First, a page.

Governments can also play a useful role. With sufficient funding and capacity, agencies like the USGS can help by conducting comprehensive assessments of a country’s resources to better inform project developments. New technologies such as remote sensing and autonomous vehicles, could bring about what Myers called a “whole paradigm shift” in how environments can be modeled and monitored—and ultimately, better understood.
Myers said that making such information open source and publicly available will increase transparency. He added that access to datasets also will help to attract new partnerships, while also providing a crucial element in building public trust.
Vasquez concurred with this assessment. She said that in many contexts, local opposition can be attributed to a lack of information. Greater disclosure can help mining companies overcome the industry’s “baggage of negative environmental and social footprints in the region”—and would go a long way in addressing local opposition concerns.
Wood noted that green energy mining projects are also facing an imminent “human capital crunch.” He said that the lack of graduates entering the mining, geology, and related Science, Technology, Engineering, and Math (STEM) fields is creating a huge deficit of technically qualified people to regulate the industry.
Myers agreed, adding that more resources should be invested into developing a technical workforce that can meet the challenges of the growing industry.
Opportunities in recycling and the private sector
Transatlantic partnerships should also explore ways to secure their critical minerals supply beyond the mining sector. Specifically, the European Union could offer its expertise in recycling to help reduce reliance on primary exports from China, said Heron. With the capacity to recycle 25 percent of the world’s metals and recover 20 different types of critical minerals from complex products, Europe could develop into a recycling hub for the region.
Heron said that large European companies like Aurubis are already investing in opening new recycling facilities in the United States, demonstrating an increasing interest in using recycling to build “strategic autonomy” in the sector. And Wood added that as huge amounts of minerals become available for recycling in the next few decades, governments need to tap on this window of opportunity to establish all the necessary infrastructure and protocols.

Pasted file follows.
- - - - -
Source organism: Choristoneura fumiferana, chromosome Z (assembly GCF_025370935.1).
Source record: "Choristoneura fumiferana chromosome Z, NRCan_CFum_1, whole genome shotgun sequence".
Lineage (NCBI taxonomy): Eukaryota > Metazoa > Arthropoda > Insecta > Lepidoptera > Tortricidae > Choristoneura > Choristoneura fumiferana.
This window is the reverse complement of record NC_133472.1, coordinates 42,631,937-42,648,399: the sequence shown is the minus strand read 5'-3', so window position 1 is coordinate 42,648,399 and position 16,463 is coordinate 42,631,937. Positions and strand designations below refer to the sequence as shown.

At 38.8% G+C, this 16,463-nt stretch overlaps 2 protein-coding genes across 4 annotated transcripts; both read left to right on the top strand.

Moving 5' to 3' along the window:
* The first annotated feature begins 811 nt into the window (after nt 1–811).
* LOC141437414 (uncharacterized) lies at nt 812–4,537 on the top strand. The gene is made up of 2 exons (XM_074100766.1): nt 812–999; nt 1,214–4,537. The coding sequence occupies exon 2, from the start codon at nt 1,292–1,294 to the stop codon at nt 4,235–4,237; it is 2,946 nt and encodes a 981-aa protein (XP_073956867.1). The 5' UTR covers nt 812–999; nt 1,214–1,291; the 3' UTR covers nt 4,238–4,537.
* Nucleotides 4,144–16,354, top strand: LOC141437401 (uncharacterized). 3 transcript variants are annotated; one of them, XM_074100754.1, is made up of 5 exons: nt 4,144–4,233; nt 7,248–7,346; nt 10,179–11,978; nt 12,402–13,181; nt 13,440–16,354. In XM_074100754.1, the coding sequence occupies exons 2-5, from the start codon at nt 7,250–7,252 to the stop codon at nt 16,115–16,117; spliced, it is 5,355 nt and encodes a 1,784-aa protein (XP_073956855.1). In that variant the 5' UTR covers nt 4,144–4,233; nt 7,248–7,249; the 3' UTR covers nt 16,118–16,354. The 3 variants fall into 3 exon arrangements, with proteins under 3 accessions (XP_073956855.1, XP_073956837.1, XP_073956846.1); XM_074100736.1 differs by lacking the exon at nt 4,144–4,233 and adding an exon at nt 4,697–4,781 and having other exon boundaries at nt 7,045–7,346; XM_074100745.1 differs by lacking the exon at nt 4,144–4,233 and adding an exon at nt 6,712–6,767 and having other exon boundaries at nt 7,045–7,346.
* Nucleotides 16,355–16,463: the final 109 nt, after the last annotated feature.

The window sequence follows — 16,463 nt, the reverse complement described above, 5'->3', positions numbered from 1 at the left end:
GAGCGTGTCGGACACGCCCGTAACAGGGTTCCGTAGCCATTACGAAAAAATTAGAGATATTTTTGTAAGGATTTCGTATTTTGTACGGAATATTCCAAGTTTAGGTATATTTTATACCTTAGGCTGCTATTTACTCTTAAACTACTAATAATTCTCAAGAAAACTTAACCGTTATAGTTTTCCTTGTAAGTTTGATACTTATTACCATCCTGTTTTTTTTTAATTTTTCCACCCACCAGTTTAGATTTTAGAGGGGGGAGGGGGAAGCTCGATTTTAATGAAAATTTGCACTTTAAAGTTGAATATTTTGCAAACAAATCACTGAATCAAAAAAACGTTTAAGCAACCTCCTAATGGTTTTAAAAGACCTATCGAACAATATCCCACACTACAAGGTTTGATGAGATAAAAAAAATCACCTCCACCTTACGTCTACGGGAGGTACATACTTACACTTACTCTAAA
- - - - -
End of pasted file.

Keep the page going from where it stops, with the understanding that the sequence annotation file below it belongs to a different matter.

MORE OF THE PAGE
Vásquez cited private sector collaboration with Chinese companies as another avenue to improve the mining sector’s ESG standards, while Myers observed that this sort of partnership might circumvent the obstacles to government-level collaboration, including high geopolitical tensions and divergent national policies and goals between the Chinese state and Western democracies.
Vásquez pointed to successful private sector partnerships that are already a reality in Argentina, adding that joint ventures between Western and Chinese companies are the driving force behind improvements in the sector’s ESG standards. With the increased politicization of critical mineral supply chains, such partnerships might also provide the necessary impetus for progress on the political front.
Myers observed that as we find ourselves amidst an “energy paradigm shift,” all actors must keep an open mind about emerging approaches, strategies, and technologies.
But Lauren Risi, moderator of the panel and Program Director for the Wilson Center’s Environmental Change and Security Program, cautioned that minerals extraction remains a “dirty business” that can have an “outsized impact on marginalized communities around the world.” While new transatlantic partnerships offer the promise of a more sustainable and socially just model of operations in the mining sector, this can only be achieved when the experiences and concerns of marginalized communities are not understated or ignored.
Written by Yiran Ning, edited by Richard Byrne.
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Patricia I. Vásquez
Independent Energy Expert, Former Jennings Randolph Senior Fellow at the U.S. Institute of Peace